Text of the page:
Festival films usually start hitting the rest of us around now, those harder-to-find-flicks from the previous year’s Sundance and Cannes festivals. Usually we get to see things we’ve spent almost a year hearing about, getting excited for, or being curious to see. There is almost always a fluctuation in quality and content, from those that are contemplative to those containing social commentary to those that just want to deal with visceral, raw, bleeding meat. Once in awhile we get something that tries to combine some of these things, a film that tries to reach for more.
Nicolas Pesce has put out a really interesting little film.
I call it little because of the scope, but it came across as a very dark and heavy piece of work. This is not as small of a film as it might seem; indeed this is more a piece of art than a story you’ll remember as a classic. I don’t know if I enjoyed this, but I’m very glad I saw it.
Cannibalism, torture, sexual assault, and brutal violence all play a part in the film at points. A bathtub beating, surgeries, and chains all show up in the display of loneliness the film manages to create tonally. Kiki Magalhaes is a commanding presence in her quiet panic as Francisc
a. She is dainty, she is strong, and she is powerful. There’s not a moment of her onscreen presence that is anything less than gripping but she manages to be delicate and even sort of adorable in moments. When she eats it is very bird-like and sweet, a little smile playing on her face as she enjoys the fruits of her labor.
You just have to forget what she’s eating. For that matter forget what anyone is eating.
A face some might recognize is that of Will Brill, who plays Scott Brown on Netflix’s series The OA. He does not get a lot of recognizable screen time in this but what he has is uncomfortable and rather frightening. We are so often presented with gross-out cinema, brutality, and killers that when it is presented the way Brill does we sort of roll our eyes and groan, desperate to avoid yet another trip down Michael-Meyers-Lane. While the character is a cliche, his execution of it is not and his work in the middle section of the film is all of disturbing, creepy, pathetic, and exciting all at once. It takes a lot to accept the limitations of performance that he is given and still manage to turn out what he does and I, for one, found it very impressive.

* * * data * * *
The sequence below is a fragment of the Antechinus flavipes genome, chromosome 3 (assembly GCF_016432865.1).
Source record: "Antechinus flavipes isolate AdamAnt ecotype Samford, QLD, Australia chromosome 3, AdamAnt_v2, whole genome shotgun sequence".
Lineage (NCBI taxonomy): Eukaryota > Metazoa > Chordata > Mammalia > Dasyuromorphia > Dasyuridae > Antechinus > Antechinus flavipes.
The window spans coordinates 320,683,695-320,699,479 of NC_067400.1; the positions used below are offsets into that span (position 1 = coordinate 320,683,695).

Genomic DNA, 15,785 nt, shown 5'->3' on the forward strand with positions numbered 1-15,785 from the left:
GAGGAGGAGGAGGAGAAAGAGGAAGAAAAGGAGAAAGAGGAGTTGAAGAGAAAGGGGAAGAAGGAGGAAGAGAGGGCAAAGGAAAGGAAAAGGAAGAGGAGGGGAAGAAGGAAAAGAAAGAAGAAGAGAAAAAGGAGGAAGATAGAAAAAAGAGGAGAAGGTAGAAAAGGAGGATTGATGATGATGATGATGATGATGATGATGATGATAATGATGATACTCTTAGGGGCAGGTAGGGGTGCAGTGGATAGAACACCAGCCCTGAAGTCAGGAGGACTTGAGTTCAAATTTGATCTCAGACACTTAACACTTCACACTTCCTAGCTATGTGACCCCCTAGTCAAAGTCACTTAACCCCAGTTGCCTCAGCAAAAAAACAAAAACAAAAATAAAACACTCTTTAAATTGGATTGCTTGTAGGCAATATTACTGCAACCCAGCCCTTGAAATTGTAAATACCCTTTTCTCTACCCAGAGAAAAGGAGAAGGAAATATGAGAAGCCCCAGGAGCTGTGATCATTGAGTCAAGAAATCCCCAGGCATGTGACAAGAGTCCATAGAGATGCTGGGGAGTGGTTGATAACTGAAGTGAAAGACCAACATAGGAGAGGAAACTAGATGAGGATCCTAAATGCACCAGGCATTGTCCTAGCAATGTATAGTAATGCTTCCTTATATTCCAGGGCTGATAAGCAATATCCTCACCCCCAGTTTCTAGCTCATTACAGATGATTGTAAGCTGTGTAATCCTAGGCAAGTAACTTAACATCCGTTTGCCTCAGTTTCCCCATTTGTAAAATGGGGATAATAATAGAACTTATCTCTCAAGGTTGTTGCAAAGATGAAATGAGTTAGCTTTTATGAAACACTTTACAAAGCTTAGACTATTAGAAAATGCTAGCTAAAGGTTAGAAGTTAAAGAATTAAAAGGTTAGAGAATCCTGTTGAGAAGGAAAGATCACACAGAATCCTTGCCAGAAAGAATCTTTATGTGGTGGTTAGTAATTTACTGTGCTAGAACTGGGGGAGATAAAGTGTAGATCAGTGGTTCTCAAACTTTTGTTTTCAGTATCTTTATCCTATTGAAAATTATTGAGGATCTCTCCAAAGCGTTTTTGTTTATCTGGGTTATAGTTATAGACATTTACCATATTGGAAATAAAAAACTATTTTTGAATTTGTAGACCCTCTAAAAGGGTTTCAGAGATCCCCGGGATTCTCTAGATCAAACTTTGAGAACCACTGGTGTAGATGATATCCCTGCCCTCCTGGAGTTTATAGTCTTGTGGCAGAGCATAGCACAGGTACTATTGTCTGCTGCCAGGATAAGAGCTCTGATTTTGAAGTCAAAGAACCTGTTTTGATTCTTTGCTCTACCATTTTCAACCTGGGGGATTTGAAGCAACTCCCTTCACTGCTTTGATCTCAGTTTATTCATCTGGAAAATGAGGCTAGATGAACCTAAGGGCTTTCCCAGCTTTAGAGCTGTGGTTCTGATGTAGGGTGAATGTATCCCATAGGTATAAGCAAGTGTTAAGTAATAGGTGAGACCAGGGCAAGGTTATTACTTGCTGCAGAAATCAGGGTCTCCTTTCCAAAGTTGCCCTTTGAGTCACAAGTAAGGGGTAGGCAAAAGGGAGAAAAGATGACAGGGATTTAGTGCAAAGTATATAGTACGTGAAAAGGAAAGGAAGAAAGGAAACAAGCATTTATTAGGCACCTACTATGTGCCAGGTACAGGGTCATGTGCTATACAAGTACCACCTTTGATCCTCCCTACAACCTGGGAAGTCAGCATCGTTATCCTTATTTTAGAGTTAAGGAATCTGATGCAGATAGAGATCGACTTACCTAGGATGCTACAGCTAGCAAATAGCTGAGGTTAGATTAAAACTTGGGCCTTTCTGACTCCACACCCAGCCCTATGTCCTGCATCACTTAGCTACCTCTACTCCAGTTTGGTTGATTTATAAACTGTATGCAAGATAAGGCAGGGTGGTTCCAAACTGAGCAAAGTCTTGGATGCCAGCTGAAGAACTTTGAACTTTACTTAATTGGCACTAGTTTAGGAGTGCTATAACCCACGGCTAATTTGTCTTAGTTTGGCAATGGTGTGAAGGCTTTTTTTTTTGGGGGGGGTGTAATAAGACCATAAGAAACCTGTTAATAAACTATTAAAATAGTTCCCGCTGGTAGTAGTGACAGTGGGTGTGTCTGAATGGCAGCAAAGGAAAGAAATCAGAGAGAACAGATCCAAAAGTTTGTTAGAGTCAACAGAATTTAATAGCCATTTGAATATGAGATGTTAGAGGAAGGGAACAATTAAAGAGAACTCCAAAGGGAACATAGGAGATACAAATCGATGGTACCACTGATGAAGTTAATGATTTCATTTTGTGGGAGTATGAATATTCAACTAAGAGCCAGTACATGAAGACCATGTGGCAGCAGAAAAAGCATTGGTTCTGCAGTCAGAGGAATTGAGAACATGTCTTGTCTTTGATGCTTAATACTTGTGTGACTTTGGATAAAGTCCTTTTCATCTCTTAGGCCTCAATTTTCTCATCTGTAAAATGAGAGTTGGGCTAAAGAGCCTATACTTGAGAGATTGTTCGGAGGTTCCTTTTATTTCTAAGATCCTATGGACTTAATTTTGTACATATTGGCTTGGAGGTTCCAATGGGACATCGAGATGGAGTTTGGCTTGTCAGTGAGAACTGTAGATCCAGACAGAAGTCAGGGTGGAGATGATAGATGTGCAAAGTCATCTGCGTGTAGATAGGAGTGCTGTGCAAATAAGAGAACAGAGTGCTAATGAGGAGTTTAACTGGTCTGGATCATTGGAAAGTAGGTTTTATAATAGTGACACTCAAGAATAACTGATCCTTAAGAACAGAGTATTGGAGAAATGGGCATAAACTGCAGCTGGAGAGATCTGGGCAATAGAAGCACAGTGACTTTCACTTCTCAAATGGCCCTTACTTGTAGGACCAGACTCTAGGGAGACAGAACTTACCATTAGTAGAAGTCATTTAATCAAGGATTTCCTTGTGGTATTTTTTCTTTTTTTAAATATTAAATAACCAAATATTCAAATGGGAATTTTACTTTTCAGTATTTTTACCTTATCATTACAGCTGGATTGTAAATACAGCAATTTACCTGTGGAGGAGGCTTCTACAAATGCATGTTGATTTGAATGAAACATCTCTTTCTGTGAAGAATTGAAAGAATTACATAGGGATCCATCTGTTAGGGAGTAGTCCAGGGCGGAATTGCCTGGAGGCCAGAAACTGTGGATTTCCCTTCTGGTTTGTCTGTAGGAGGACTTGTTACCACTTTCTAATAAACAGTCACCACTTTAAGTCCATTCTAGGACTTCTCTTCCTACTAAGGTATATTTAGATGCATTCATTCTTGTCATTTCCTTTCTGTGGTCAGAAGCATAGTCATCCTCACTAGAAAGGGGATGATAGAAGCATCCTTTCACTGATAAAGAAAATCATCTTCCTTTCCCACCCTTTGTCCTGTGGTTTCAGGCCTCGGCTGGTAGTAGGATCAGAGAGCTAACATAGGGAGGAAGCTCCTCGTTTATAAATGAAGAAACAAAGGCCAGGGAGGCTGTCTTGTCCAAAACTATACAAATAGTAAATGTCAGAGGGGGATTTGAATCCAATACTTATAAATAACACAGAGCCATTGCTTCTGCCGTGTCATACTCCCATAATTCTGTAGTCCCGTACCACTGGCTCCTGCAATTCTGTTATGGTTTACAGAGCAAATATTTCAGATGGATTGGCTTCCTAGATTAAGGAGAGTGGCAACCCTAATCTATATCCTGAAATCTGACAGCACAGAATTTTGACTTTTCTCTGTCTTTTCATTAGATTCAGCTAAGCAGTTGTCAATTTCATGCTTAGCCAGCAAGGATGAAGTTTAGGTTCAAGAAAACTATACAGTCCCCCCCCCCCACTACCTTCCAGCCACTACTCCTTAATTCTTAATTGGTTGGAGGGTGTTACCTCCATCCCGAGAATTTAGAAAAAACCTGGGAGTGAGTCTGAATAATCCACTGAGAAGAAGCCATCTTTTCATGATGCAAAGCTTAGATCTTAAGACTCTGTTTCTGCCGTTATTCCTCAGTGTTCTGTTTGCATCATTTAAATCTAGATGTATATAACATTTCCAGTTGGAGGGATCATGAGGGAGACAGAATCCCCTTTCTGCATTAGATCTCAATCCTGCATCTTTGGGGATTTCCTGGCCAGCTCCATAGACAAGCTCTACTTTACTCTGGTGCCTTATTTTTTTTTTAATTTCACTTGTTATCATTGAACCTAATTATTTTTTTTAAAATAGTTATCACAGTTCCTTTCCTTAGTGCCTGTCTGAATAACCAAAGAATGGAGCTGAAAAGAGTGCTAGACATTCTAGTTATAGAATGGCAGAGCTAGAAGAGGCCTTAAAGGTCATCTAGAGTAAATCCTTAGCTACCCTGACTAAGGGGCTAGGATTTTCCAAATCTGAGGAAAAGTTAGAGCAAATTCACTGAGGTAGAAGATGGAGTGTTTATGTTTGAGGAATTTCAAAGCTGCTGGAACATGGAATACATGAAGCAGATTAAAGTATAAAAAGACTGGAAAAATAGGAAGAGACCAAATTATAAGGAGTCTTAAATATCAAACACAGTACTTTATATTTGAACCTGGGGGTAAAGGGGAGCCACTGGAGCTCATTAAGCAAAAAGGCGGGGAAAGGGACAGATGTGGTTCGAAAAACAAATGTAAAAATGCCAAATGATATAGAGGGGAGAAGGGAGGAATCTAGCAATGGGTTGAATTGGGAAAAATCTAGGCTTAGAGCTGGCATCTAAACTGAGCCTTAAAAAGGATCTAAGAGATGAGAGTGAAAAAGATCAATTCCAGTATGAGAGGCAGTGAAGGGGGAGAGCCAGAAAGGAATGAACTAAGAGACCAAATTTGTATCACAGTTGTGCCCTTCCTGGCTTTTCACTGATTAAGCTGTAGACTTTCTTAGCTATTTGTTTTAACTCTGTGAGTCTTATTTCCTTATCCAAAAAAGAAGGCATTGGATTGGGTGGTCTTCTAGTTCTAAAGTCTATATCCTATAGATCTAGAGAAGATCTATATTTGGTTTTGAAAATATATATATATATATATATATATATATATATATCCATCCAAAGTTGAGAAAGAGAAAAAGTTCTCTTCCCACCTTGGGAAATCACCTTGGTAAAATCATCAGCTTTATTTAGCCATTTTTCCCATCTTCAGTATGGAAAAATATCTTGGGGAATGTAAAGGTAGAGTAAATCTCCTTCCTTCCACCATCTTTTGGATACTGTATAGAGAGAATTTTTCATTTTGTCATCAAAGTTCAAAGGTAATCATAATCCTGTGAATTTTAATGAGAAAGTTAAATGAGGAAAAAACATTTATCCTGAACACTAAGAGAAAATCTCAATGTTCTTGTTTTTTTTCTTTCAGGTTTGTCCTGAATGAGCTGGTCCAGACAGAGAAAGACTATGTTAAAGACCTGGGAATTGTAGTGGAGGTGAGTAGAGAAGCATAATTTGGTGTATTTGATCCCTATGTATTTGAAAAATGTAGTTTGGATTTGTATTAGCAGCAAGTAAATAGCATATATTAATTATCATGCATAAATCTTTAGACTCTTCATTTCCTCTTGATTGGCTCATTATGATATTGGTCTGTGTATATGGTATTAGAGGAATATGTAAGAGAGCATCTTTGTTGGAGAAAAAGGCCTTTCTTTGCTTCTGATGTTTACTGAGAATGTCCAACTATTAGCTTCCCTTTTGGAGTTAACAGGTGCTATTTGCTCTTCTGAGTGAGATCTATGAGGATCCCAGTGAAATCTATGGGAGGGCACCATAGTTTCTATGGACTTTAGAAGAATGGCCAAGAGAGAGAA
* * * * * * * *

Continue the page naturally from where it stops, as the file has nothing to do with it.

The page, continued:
While we get fascinating performances, it’s hard to call any of them the true star of the film when the director is so present. Pesce does a lot of interesting things with the camera here. I won’t lie, you can see several of his influences in the placement and control of the shots, from Fincher-esque long shots to Aronofsky-like POV moments and even things similar to Polanski, the hallway shot fleeting but present. Many tripod still-cam positions are used, making those shakier moments that feel immersive feel all the more personal. The visual aesthetic is definitely that of an independent art film, but it suggests a larger ability to use mostly visuals to tell a story. We had some wonderful examples of “show, don’t tell” as a concept in 2016 and this appears to have been up there with the best of them. Even when he allows motion and rocking of the camera we still get to see that it is part of a film. When dragged across the lawn on a tarp, focused on an unconscious body, we still feel very much that we are seeing a part of a story instead of being involved and sometimes this is a good thing.
A note on the score: it’s sparse. More audio is given to the sounds of the homestead the family lives on, the rustling of dead leaves and grass or the sound of a fire crackling. There are little moments of music but even that is mostly records playing, the Portuguese family listening to music in their native tongue with pops and cracks in the speakers that match the sounds outside. It’s wonderfully atmospheric, just don’t expect a score you’ll be listening to for days on end.
I had to let this marinate for a bit to decide what I really thought about it. As the credits rolled I sank further into my seat and muttered, “What the hell did I just watch?” Pesce’s film has stuck in my brain for two days now, managing to not only leave me disturbed and uncomfortable but also leave me considering loneliness as a concept, wondering what stress and isolation can do to a person. The gothic setting builds on this so much, the homestead and woods a character unto themselves and it all ties together wonderfully.
I won’t say this is a great film. I don’t even know if it would be a wonderful one, but this is certainly a good one and worth watching. Just the fact that it sticks with you so solidly and for so long is a testament to the staying power of the story, and the performance by Magalhaes is powerful. If you get the chance to see this I recommend you take it. I’m very grateful I was given the opportunity to see it.